Who says a garden can’t talk? Lyveden New Bield

How’s this for a bit of magic?


Lyveden New Bield is perhaps one of the most important gardens in Britain, and I’ll take a bet that many of you have never heard of it before.


Or non-gardeners anyway. And why should you? The house is a ruin, and the garden unfinished.


But… but … but… there’s a story here. Of course, there is.


Lyveden New Bield in Northamptonshire was the summer house of Sir Thomas Tresham, from an Elizabethan family of staunch Roman Catholics. Because he was imprisoned for his faith for many years, he directed much of the work in the garden by letter from his book-lined cell, and you can still read the letters at the British Library. (There’s one particularly poignant note from his wife telling him how much she is missing him but rather than keeping it close to his heart, he’s used the envelope to scribble down his plans for the garden. Gardeners never change!)


When he died in 1605, he was seriously in debt and work on the garden and house came to a halt. The house is not a ruin – it was left roofless!


This meant that the garden remains as a perfect Tudor garden, without any of the ‘improvements’ so many other gardens enjoyed. Particularly as two months after Thomas’s death, his son, Francis, was exposed as a member of the Gunpowder Plot.


And indeed there’s a bit of a plot about Lyveden New Bield itself. The lodge and garden are full of Roman Catholic symbolism, perhaps an example that it is best to keep secrets in the open. Obviously there are no original plants remaining but significant plants that Tresham notes in his letters (with their Catholic name in brackets) would have been Campion (Mary’s Rose or Lady’s Candles), Anemone (Candlemass Caps), Raspberry (symbol of Christ’s Passion), Wormwood (Mary’s Tree) and Hawthorn (Mary’s Mayflower). You can still see traces of the laybrinth which represented ‘a spiritual journey on the one true path’…


… and indeed this was how the garden was found again. Oh how I love this story. An aerial photograph was taken by a Luftwaffe cameraman in 1944, and the images were then left in the US National archive in Maryland before copies were ordered and studied by the National Trust.


The ten concentric rings you might just be able to make out would have been planted with cherry and plum trees, roses and raspberries. Wouldn’t that be fine to see again? The garden is now Grade 1 listed, and there’s certainly a lot of work happening. I’m hoping that the National Trust will plant the fruit varieties Tresham notes in his letters. Apple varieties included Great Green Costard, Dr Harvey’s and RUsset, there were Windsor, Madingley, Norwich and Hawksbill Pears, and Walnut and Moiled Plum. What’s a moiled plum? I feel the need to search one out.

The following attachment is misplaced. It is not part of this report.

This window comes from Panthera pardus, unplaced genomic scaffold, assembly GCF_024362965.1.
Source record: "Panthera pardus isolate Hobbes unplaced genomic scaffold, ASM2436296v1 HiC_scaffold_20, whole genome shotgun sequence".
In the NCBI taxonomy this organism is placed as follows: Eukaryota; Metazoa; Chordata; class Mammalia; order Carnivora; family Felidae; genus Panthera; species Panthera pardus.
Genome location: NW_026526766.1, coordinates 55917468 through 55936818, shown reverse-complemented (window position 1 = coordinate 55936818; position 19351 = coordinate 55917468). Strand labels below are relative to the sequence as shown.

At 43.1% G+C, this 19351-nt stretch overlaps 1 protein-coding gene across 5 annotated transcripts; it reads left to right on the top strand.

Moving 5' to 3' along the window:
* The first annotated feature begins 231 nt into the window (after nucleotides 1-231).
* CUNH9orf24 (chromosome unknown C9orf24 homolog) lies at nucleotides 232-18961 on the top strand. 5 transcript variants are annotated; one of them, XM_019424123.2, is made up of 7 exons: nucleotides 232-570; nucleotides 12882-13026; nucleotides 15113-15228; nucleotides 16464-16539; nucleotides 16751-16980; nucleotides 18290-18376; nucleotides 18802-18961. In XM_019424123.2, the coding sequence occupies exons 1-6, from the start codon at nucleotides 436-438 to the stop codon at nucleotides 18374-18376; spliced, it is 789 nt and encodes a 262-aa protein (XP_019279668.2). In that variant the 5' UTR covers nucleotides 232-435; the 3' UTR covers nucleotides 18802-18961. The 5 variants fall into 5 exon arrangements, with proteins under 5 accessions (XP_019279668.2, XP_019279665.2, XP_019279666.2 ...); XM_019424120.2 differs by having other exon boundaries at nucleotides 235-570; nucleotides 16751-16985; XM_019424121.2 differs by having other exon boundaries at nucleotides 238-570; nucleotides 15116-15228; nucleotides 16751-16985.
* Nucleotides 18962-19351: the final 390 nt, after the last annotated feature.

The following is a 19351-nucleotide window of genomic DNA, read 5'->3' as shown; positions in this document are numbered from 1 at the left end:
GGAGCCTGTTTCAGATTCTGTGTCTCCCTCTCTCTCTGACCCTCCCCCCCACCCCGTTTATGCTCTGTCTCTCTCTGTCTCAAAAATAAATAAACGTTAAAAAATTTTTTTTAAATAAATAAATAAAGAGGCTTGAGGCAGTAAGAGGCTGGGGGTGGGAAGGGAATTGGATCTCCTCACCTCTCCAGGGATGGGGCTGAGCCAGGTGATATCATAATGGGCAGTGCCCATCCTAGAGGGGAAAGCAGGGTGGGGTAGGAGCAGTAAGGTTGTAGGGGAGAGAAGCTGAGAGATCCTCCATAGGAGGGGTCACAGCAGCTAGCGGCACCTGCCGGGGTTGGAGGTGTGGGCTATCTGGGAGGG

We walked up the curving paths of all four ‘snail-mounts’, imagining our skirts swishing from side to side as they would have done in Tudor times…


And thought about taking a boat out for fish…


But as you can probably tell from these photographs it was a bit cold! Luckily, although we weren’t expecting it, there was a great cafe here for hot chocolate and soup, and when we went to nearby Burghley House, just look at the skies. A bonfire of beauty…


I’m still mulling over my creative response to Lyveden New Bield, in some ways there were too many stories here to pick just one, so here’s a poem by another Catholic nobleman of the time, Robert Southwell. He had found refuge with Henry Vaux, Thomas Tresham’s brother-in-law, so I am guessing that they met. Perhaps to talk gardens and poetry, as well as religion. I hope so.

Times Go by Turns
By Robert Southwell

THE lopped tree in time may grow again,
Most naked plants renew both fruit and flower;
The sorriest wight may find release of pain,
The driest soil suck in some moistening shower.
Times go by turns, and chances change by course,
From foul to fair, from better hap to worse.

The sea of Fortune doth not ever flow,
She draws her favours to the lowest ebb.
Her tides hath equal times to come and go,
Her loom doth weave the fine and coarsest web.
No joy so great but runneth to an end,
No hap so hard but may in fine amend.

Not always fall of leaf, nor ever spring,
No endless night, yet not eternal day;
The saddest birds a season find to sing,
The roughest storm a calm may soon allay.
Thus, with succeeding turns, God tempereth all,
That man may hope to rise, yet fear to fall.

A chance may win that by mischance was lost;
The net, that holds no great, takes little fish;
In some things all, in all things none are crossed;
Few all they need, but none have all they wish.
Unmeddled joys here to no man befall;
Who least, hath some; who most, hath never all.